Translation is like a cleaning service – no one notices it when it is done well nor wants to pay for it, but it makes a big splash when things go wrong. It can be highly entertaining to find poorly translated Chinese menu items, like “Assorted Risk Dish / Spicy Bacteria Soup” or “Roasted Husband.” Poor or inaccurate translations can become a serious issue when it concerns matters of life or death. For Willie Ramirez, one word defined the rest of his life. In the case that became known as “the Seventy-One-Million-Dollar-Word,” the incorrect interpretation of the Spanish word “intoxicado” as “intoxicated” — instead of figuring out what this Cuban Spanish word truly means, namely “ill from something ingested” — left Ramirez quadriplegic; a mistranslated word rendered the wrong diagnosis that resulted in the wrong treatment.
There are certain situations when having a bilingual staff member can be highly beneficial and does not create any legal, ethical, or technical concerns. For instance, many bilingual employees would be happy to offer their insight into the company’s foreign-language content. It’s very convenient to be able to turn to a coworker who can help discern whether an email in Chinese is an actual inquiry from a potential client in Singapore or another candidate for the spam folder. A conscientious French-speaking colleague will keep you from over-ordering at a business lunch, because they know that entrée — what most of us assume is the main dish — is actually just the first course on a French menu.
For tasks that are somewhat more complicated than filtering spam or ordering lunch, it is best to remember that translation and interpreting are highly-specialized career fields requiring extensive training and experience. Professional translators and interpreters spend years honing their skills and do not take any assignments lightly. Most choose a particular area of specialization, becoming subject matter experts (SMEs) in their field of study. For example, medical translators will not generally venture to translate legal texts, court interpreters will not be able to take medical interpreting projects, and conference interpreters will not translate works of literature. There are countless hours of not only language training, but also professional, ethical, and continued specialized education that goes into building proficiency not only in a particular language, but also in a specific subject matter.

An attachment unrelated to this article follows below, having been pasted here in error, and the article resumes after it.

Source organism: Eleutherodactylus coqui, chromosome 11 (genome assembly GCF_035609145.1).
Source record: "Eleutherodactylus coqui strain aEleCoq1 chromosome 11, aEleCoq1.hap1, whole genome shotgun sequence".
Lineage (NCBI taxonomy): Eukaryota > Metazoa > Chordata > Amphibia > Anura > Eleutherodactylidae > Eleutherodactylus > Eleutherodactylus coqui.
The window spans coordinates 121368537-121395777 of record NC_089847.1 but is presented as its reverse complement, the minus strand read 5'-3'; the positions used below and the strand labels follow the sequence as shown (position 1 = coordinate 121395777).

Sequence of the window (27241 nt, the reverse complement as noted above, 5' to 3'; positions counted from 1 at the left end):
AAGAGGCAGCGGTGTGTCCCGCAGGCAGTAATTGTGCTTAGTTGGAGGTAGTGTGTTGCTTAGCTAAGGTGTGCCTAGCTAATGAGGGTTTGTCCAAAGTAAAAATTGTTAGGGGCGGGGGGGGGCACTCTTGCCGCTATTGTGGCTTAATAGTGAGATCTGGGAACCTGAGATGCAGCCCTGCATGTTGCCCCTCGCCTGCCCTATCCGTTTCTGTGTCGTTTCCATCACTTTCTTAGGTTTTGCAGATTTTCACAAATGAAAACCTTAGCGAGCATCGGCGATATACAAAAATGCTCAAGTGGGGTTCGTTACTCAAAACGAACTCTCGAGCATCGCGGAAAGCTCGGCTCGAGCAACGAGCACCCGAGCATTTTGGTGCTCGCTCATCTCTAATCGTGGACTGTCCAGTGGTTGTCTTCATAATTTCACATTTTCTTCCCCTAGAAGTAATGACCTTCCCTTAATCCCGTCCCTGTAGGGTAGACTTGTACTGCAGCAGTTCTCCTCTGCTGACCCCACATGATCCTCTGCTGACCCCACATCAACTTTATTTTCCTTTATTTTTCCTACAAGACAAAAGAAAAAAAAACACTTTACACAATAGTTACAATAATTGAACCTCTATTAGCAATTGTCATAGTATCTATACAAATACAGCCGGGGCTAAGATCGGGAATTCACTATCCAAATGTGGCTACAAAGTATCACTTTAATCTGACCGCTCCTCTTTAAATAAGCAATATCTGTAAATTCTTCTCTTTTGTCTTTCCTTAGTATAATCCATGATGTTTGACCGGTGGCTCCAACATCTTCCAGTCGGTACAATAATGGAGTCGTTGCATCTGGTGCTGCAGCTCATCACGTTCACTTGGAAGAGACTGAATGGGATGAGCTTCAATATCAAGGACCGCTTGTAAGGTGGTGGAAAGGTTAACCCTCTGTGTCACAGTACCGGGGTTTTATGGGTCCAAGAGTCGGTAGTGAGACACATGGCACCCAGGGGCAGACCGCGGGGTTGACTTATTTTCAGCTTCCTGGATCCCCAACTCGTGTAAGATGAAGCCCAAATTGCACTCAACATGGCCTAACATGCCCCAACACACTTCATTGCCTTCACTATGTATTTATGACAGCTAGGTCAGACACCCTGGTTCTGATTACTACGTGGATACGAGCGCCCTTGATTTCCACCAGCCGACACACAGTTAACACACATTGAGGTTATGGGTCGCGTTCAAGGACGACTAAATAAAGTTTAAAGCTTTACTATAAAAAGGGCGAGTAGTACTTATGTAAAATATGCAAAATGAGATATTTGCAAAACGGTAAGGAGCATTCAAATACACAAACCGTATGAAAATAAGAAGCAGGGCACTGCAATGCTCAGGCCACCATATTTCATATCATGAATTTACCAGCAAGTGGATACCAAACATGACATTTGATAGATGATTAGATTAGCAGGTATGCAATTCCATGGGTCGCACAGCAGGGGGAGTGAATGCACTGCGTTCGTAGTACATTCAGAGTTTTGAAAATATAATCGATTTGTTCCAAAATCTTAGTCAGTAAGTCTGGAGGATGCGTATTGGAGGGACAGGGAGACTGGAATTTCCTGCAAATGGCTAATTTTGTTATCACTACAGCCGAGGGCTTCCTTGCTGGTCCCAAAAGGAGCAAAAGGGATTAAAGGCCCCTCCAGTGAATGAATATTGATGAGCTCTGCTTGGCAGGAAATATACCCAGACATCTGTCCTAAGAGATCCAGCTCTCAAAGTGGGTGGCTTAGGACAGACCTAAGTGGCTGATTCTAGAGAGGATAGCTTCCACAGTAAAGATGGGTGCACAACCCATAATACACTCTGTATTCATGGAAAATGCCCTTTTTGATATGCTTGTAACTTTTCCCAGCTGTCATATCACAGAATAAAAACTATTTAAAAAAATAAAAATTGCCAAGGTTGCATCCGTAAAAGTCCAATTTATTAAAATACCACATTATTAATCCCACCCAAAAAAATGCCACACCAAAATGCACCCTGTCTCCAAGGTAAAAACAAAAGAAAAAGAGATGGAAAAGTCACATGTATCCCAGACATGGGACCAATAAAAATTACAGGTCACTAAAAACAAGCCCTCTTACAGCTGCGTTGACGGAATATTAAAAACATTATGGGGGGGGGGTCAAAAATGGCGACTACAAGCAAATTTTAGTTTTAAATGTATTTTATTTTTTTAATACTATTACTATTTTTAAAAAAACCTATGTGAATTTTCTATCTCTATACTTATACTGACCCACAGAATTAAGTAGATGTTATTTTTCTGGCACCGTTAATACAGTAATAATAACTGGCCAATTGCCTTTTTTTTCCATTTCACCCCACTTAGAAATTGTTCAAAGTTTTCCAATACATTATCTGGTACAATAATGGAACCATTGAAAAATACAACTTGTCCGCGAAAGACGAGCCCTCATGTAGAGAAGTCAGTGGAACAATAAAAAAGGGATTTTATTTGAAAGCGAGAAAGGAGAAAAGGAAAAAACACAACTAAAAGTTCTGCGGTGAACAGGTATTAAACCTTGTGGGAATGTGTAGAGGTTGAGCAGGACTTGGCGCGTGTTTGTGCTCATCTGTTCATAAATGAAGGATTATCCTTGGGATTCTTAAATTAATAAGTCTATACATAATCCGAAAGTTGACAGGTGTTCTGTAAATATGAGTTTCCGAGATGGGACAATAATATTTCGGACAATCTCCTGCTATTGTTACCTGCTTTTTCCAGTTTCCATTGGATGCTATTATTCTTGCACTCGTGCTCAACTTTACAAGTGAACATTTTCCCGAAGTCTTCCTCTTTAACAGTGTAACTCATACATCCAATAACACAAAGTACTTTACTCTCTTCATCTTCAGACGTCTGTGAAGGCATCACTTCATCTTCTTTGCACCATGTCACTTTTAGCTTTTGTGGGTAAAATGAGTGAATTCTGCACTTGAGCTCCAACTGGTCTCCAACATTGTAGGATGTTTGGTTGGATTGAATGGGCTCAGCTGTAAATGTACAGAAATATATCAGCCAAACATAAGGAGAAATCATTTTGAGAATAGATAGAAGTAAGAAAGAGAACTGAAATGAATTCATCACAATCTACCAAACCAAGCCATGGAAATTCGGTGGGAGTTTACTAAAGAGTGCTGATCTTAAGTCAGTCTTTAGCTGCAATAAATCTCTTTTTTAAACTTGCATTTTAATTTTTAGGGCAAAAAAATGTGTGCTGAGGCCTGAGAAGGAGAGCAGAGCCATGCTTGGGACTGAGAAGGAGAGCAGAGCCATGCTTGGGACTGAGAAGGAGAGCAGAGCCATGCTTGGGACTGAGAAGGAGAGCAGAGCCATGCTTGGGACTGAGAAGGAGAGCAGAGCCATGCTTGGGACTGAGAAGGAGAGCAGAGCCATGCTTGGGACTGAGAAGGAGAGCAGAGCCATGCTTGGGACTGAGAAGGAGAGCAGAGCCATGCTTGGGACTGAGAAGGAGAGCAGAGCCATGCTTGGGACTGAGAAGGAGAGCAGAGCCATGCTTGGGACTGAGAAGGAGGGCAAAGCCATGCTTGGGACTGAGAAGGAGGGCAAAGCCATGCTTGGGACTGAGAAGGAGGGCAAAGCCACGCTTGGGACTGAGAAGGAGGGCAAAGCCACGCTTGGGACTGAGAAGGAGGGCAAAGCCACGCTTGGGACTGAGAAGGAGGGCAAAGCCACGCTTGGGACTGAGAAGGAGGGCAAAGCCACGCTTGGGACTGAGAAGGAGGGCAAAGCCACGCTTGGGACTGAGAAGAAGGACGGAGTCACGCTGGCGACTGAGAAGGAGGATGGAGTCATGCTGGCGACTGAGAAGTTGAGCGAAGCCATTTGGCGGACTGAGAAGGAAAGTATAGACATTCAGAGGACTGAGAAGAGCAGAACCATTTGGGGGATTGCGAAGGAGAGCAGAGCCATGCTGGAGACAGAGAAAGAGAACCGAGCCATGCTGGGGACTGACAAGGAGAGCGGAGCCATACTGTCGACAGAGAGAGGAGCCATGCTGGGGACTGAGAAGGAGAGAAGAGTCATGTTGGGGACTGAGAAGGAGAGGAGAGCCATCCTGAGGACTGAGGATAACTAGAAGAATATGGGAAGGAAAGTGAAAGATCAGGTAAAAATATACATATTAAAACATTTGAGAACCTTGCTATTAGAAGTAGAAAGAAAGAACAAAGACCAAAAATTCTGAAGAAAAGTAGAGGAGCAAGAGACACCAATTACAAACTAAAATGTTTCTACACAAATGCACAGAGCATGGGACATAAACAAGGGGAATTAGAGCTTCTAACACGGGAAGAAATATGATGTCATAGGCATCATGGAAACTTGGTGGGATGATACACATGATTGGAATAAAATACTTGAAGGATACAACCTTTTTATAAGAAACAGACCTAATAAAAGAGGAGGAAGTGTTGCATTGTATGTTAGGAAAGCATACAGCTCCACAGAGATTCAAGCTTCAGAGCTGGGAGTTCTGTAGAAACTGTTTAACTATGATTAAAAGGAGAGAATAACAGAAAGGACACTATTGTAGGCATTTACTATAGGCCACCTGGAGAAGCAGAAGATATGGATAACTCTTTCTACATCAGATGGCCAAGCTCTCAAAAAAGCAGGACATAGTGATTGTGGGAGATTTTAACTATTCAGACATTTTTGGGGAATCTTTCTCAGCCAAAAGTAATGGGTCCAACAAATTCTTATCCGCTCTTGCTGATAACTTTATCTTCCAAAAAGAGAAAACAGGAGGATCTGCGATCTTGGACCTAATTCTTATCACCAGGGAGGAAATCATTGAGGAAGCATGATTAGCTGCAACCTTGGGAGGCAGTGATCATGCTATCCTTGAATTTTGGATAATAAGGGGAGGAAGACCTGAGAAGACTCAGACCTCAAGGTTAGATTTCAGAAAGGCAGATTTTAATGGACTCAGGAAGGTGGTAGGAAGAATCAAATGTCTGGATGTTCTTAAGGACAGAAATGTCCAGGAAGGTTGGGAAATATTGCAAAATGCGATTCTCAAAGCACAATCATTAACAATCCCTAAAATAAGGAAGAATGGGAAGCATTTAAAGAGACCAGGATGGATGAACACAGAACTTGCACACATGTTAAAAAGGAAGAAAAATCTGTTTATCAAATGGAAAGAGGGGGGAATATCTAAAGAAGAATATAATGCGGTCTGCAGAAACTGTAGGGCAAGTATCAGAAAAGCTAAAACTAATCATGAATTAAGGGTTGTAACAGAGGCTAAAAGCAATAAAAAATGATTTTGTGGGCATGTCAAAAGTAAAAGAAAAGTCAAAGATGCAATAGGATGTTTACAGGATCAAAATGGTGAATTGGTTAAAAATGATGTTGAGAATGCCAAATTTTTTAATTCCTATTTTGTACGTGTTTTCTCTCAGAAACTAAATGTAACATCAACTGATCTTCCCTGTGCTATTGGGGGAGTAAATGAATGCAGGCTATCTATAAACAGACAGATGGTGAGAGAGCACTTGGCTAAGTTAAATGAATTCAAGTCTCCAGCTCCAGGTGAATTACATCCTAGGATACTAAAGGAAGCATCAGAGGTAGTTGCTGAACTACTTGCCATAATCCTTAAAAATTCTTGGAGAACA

Here are some (by far not exhaustive) reasons why your bilingual staff is NOT your best language resource:
1. Bilingualism ≠ Proficiency
Being able to understand more than one language is not the same as being able to convey messages between them in a coherent and idiomatically appropriate fashion, or be able to fully express oneself in both. Many people who are fortunate to be bilingual are stronger in one language over the other. They might be able to understand a second language, and may even be able to speak several phrases, but are not able to carry on a basic conversation in it. Some bilinguals can understand both languages fully, but will struggle for words when trying to render their understanding to others. Even the most fluent bilinguals are not trained as writers to render a smooth translated version of the original text in keeping with its tone, register, or level of formality, or as interpreters, to be able to know how and when to take notes and how to train the memory to retain just enough information to interpret successfully and accurately.